• Affluence among the over 65s is set to increase by 2025. Mid-range affluence will shrink from 50% to 44% while the high affluent group will increase from 25% of the market to 34%. This group also seems more willing to spend their cash as 77% said that living life to the full is more important than leaving behind an inheritance, according to the 2015 McCarthy and Stone ‘The Colour Report’.
  • Opportunities lie within the biggest mismatch gaps in the sector. From Anthony’s data, it is clear that housing with care units are needed as there is just one for every 170 over 65s. There is also a big need to build high end and mid-price housing with care units rather than affordable. In order to rebalance the housing market, up to 725,000 homes with support units are required by 2025 and 190,000 homes with care.

Mark Curran, development and sales director at Extra Care talked about the size of the market.

  • The size of the UK care homes sector is very small compared to other countries with similar age demographics. In the USA and Australia, 5.6% and 5.25% of over 65s live in retirement communities, compared to just 0.5% in the UK. Growth has been strong for leasehold properties and homes with affordable rent. Affordable rent property currently dominates the market at 66%, followed by middle market purchases at 15% and shared ownership at 10%. The lifestyle inside a retirement village is increasing in popularity, and supply has been outstripped by demand.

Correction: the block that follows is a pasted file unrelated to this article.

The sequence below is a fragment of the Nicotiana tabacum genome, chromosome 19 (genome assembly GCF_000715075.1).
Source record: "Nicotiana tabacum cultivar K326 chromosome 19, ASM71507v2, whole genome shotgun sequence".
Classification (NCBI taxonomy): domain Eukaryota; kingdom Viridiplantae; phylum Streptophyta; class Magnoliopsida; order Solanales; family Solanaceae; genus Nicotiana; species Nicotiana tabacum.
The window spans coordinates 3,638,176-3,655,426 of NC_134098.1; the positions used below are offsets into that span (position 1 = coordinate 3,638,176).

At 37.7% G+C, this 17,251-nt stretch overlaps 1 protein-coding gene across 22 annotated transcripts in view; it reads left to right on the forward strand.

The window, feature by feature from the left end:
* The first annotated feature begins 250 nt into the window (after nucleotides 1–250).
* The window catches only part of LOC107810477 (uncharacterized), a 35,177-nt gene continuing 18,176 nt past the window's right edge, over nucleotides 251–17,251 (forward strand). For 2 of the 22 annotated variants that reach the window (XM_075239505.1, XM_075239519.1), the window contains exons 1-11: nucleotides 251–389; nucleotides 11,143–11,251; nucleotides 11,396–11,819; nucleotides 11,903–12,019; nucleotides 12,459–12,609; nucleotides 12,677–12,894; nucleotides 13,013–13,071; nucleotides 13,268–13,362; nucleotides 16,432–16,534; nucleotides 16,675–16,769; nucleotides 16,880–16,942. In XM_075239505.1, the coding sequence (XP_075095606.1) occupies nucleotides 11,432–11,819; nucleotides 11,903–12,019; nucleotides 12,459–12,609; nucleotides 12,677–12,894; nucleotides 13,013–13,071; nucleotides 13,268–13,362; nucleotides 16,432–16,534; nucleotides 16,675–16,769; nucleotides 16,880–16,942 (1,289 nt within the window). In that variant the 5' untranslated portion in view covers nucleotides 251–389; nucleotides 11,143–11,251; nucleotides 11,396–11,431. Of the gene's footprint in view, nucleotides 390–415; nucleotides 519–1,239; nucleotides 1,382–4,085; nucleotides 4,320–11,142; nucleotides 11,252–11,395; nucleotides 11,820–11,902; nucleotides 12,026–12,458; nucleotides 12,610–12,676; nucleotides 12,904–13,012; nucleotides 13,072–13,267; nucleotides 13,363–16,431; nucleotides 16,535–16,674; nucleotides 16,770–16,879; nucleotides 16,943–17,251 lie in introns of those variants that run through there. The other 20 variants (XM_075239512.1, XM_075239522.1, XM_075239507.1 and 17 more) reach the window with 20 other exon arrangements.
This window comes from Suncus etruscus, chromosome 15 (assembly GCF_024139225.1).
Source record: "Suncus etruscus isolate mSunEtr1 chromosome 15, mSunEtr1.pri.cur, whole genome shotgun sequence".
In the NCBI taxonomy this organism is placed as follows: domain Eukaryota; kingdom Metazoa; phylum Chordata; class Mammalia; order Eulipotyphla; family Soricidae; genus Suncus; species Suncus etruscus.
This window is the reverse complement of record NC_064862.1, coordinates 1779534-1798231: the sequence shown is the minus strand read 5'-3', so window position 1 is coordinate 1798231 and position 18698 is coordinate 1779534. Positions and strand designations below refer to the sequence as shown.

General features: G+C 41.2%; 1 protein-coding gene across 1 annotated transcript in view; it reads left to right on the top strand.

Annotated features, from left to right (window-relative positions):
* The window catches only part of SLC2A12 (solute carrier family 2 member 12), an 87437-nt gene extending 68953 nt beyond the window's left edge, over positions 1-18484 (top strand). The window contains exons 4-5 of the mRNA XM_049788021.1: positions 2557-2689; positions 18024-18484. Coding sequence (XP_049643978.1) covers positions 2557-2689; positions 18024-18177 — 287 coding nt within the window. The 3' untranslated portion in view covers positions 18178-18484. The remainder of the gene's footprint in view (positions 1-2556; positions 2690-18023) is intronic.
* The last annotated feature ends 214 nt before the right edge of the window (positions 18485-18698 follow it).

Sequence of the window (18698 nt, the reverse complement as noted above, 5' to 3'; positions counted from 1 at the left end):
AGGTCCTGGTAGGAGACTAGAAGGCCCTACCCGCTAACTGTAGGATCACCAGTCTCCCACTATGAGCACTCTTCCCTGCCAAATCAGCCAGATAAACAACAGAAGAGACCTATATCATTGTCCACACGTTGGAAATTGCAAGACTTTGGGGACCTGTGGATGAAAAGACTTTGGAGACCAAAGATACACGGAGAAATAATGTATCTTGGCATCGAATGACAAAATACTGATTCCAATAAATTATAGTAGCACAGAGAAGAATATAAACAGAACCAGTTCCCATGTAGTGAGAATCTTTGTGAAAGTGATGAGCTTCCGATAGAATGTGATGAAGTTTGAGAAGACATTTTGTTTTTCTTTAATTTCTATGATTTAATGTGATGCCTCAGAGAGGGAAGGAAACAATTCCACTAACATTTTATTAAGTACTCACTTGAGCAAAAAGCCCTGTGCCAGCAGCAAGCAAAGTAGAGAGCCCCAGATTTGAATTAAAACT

Sue Howard, deputy chief inspector for adult social care at the Care Quality Commission spoke about her experience in adult care.

  • Safety continued to be the biggest concern between 2014 and 2015 and strong leadership has emerged as a crucial element when delivering good care. Sue cited that effective planning, focus on delivery, a culture of openness and staff engagement, and collaboration are all fundamental. She also listed areas for improvement in the daily running of retirement communities: information isn’t shared enough, lack of communication, lack of support, artificial boundaries and mutual antipathy.


Stay up-to-date with the latest property industry insights, networking opportunities and market analysis with LD Events. We look forward to welcoming more guests to our sell-out conferences in 2016. 

Posted: 17/12/2015